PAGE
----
Thursday, September 23, 2010

Core Practice #7: Creative Expression

Our final Core Practice, "Creative Expression", was maybe for some a more difficult concept to grasp. This may be a reflection of how often in the church we have unwittingly stifled people's creativity by being too one-dimensional in our expression. This is not just about art - if so, I for one would consider myself part of the remedial class. Maybe not a bad idea in itself some might say!

The thoughts that came to me caused me to look to the book of Revelation at a part of the picture given to John of the assembled worshippers in heaven, before the Lamb;

"After this I looked, and behold, a great multitude that no one could number, from every nation, from all tribes and peoples and languages, standing before the throne and before the Lamb" [Rev 7:9]

When we think of the diversity that is within the church, something we are meant to celebrate and not be intimidated by. When we consider that the same creative Spirit that hovered over the waters in Genesis 1 is at work within each one of us, personally and collectively. When we grasp that the recreation of all things in, through and for, Jesus Christ has begun and that we are a part both of the product and the process. When we see the interplay of both "truth" and "beauty" - their respective importance and necessity in what God is doing through His Son.

We are a part of something much grander than we are often able to give God credit for. This also means that God has purpose and intent for each one of us in effecting his purposes upon the earth. We are to both take responsibility for this within ourselves but also draw this out of one another through the prophetic ministry of the Holy Spirit at work in our communities.

" the one who prophesies speaks to people for their upbuilding and encouragement and consolation." [1 Corinthians 14:3]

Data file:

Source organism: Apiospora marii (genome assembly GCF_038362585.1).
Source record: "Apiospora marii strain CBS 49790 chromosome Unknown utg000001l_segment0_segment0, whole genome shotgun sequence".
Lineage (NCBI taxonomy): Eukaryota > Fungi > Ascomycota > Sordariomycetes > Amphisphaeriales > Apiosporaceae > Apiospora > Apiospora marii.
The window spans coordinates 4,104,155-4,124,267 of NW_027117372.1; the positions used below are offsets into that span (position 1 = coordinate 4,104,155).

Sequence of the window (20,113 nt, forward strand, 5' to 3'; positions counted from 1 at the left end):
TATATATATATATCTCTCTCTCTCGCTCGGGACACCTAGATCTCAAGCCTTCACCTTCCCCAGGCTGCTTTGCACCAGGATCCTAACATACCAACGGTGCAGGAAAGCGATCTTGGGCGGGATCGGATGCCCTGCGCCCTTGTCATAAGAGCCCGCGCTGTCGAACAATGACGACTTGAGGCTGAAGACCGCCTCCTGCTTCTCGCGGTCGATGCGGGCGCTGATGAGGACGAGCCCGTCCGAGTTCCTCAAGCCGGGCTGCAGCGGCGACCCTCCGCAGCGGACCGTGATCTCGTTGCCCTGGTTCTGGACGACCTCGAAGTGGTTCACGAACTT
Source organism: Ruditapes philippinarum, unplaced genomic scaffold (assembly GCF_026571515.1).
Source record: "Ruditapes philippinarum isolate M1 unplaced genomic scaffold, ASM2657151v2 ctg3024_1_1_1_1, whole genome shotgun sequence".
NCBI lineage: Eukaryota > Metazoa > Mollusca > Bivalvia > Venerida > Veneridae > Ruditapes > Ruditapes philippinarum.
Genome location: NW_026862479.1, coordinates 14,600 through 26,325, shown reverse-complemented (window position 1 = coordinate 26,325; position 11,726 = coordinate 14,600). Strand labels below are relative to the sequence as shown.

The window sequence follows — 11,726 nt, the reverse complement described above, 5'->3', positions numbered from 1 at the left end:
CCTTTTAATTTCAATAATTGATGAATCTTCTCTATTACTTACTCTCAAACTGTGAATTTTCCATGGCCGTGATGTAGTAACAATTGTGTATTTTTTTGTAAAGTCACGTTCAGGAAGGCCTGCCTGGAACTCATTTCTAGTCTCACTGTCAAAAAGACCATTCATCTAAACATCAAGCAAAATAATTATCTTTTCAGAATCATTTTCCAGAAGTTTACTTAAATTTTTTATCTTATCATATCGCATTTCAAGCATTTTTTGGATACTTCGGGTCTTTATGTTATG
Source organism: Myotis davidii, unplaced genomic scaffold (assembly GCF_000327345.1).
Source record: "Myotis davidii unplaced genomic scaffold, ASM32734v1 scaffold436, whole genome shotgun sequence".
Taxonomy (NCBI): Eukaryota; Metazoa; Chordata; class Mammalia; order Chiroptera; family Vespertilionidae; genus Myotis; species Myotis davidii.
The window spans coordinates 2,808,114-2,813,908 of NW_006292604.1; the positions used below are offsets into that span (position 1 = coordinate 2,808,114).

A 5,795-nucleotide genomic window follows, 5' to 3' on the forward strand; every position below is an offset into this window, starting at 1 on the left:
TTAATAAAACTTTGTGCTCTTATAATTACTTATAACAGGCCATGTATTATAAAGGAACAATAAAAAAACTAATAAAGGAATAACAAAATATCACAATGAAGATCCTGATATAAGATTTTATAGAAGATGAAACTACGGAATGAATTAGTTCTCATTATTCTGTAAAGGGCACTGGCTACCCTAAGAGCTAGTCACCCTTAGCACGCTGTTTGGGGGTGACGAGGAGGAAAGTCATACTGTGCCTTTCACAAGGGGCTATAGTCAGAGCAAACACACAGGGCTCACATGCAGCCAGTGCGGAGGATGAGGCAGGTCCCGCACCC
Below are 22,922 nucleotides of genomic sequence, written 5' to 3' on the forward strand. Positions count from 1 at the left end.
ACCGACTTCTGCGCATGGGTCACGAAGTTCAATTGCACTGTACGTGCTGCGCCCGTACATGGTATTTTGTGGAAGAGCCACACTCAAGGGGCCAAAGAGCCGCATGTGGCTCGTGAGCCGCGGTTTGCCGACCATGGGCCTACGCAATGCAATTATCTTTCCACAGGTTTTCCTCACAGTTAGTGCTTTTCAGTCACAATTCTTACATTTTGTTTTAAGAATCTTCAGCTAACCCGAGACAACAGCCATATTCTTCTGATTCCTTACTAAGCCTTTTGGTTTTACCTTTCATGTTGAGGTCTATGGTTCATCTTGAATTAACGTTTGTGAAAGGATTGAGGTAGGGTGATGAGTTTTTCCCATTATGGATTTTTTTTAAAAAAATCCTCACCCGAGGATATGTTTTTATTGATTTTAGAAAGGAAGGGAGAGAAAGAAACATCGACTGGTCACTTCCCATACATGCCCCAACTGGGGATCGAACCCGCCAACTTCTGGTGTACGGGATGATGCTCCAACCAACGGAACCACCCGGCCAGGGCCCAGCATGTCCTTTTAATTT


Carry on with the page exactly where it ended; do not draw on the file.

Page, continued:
During our time together, we were led to ponder the condition of our heart before the Lord and one another. Carol had helpfully laid out the display below (see photo) to help with our meditation and reflection so that we might express ourselves through word, picture, song, poem, etc. It led to some vulnerable sharing that become a holy moment of knowing one another more deeply and knowing the presence of the One who makes all things new.

Our conversation on this topic is to be continued next time, so this will hopefully be continued ...

Tuesday, September 14, 2010

Core Practice #6: Serving Others

"It shall not be so among you. But whoever would be great among you must be your servant, and whoever would be first among you must be your slave, even as the Son of Man came not to be served but to serve, and to give his life as a ransom for many." [Matt 20:26-28]

"In the same way, let your light shine before others, so that they may see your good works and give glory to your Father who is in heaven." [Matt 5:16]

"And if anyone forces you to go one mile, go with him two miles." [Matt 5:41]

"No longer do I call you servants, for the servant does not know what his master is doing; but I have called you friends, for all that I have heard from my Father I have made known to you." [John 15:15]

In many ways these Scriptures speak for themselves. But as we reflected as a community, a number of conclusions were drawn;
  • service can be described as 'an act of helpful activity; help; aid'
  • though not the means by which we are saved, according to James, to call yourself a believer/follower of Christ and not to serve others, is to have a faith that is dead. Paul puts it another way in Ephesians, we are saved for good works
  • the world asks the question, 'what's in it for me?' This is not to be our primary motivation as Christ-followers.
  • there are over 2,000 references to the poor in the Scriptures reflecting God's special heart for those living on the fringes, in need of help
  • the parable of the sheep and the goats in Matthew 25:31-46 amply describes Jesus' expectation that we will feed the hungry, clothe the naked and visit those in prison.
  • service is good news, therefore a significant part of evangelism
  • the dynamic of our serving as a community does something to us also, it builds something among us, we are changed
  • we are not to wait until we feel ready or feel like serving, it is in the act of obedience to Jesus' command that our hearts ore touched with compassion and we are changed
We talked about and explored the different ways in which we have had opportunity in the past to serve others - whether as a larger community or as individuals. We wanted to commit as a community to make this a regular part of our rhythm of life, being open to needs as God brings them across our path.

What does being a disciple of Jesus and serving mean to you ... individually?

Where and how can we serve as a group, together?

How can we best maintain a balance of inward growth and outward service?